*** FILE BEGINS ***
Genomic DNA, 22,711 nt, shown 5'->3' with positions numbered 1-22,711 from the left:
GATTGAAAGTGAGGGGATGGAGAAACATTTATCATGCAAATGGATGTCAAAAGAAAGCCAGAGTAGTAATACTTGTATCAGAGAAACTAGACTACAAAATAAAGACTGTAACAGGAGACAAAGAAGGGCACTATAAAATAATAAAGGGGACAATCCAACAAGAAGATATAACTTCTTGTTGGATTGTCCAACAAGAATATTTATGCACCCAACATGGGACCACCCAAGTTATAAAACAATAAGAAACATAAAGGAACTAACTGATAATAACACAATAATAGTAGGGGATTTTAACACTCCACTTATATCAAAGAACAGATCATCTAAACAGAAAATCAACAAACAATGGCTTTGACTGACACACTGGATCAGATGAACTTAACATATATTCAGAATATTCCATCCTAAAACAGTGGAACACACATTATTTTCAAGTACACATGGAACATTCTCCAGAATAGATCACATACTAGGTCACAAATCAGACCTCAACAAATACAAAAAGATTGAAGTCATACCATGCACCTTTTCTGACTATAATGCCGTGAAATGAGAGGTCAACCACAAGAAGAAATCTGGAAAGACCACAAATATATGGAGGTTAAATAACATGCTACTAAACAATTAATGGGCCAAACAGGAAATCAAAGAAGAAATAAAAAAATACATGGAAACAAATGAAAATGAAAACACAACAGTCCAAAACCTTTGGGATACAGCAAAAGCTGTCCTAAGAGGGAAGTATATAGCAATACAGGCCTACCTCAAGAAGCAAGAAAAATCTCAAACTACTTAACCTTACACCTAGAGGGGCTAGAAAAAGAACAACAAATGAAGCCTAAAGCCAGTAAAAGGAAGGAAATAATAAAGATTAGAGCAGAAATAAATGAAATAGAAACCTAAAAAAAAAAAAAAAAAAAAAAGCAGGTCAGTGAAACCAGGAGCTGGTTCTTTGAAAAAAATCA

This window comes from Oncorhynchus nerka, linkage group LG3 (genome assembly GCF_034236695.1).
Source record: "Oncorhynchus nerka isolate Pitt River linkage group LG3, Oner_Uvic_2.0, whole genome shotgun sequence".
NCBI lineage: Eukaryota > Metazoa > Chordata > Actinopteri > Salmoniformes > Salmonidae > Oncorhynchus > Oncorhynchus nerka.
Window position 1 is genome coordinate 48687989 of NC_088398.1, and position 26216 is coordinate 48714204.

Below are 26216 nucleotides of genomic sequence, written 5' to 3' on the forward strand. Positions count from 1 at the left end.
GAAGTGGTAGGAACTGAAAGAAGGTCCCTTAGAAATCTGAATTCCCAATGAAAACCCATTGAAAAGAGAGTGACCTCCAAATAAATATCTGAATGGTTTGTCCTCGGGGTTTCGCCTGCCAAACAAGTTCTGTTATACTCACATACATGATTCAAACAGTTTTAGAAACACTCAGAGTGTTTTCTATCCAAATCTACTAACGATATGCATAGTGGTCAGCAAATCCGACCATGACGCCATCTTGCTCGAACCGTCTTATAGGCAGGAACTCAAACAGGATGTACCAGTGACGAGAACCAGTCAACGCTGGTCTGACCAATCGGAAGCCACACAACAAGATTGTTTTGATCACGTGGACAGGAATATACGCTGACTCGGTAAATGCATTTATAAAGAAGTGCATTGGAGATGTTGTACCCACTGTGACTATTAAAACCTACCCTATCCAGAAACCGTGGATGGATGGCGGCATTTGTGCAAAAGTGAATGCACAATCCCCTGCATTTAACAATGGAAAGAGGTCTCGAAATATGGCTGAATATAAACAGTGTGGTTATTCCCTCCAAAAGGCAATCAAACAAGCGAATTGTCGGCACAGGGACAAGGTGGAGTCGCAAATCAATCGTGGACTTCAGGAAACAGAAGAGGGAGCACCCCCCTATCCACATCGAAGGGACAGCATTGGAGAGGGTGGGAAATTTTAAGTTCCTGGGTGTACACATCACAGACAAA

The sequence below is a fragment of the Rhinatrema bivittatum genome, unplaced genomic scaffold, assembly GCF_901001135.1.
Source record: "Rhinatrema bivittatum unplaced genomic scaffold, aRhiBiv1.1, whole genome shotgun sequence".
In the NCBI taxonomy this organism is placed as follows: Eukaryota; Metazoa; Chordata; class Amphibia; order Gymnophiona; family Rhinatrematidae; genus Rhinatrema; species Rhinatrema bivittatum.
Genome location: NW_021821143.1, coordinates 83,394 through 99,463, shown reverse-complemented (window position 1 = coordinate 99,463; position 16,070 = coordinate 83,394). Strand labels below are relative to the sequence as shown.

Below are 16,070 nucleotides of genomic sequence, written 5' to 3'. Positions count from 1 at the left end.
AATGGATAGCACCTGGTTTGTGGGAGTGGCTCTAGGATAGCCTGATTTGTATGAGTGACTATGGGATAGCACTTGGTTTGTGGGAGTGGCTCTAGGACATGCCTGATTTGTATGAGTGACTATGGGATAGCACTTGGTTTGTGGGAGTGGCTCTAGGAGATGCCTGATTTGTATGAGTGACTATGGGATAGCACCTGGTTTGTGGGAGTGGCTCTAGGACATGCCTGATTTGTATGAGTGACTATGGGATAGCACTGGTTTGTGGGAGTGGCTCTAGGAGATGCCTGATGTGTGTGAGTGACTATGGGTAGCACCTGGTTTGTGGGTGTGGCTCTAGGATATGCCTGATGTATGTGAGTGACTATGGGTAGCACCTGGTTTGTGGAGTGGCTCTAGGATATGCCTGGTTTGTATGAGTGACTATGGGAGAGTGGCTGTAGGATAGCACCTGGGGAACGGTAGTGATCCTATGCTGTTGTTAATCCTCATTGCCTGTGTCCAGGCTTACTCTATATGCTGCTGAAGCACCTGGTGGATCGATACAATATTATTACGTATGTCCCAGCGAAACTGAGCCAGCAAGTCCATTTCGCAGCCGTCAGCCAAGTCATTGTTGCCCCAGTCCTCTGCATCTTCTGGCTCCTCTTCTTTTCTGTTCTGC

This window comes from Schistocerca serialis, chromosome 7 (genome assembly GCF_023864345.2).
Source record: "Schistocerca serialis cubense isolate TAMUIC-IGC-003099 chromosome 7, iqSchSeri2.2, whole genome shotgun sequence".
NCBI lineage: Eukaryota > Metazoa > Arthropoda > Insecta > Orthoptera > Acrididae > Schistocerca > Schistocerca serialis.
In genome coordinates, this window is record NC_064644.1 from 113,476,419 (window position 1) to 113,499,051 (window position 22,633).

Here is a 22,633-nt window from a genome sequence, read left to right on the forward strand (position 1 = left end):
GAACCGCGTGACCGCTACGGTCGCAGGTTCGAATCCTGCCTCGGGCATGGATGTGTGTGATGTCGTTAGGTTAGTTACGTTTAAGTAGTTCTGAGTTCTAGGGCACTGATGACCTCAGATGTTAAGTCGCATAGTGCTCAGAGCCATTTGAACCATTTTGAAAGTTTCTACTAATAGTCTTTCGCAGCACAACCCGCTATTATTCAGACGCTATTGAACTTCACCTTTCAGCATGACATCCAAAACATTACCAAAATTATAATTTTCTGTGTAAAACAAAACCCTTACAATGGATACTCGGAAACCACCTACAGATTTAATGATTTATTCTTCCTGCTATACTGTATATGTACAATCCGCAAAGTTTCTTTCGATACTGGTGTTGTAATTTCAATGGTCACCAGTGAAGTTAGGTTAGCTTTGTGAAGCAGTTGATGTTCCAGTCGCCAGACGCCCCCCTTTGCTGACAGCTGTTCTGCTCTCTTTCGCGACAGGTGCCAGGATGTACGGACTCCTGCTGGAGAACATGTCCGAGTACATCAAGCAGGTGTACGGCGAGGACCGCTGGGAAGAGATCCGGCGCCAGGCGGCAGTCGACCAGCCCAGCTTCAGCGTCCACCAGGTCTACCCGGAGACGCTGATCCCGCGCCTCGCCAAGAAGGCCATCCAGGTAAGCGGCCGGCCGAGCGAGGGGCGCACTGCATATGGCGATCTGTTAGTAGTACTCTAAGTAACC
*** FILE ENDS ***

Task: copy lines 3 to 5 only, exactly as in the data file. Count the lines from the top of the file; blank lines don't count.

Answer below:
This window comes from Oncorhynchus nerka, linkage group LG3 (genome assembly GCF_034236695.1).
Source record: "Oncorhynchus nerka isolate Pitt River linkage group LG3, Oner_Uvic_2.0, whole genome shotgun sequence".
NCBI lineage: Eukaryota > Metazoa > Chordata > Actinopteri > Salmoniformes > Salmonidae > Oncorhynchus > Oncorhynchus nerka.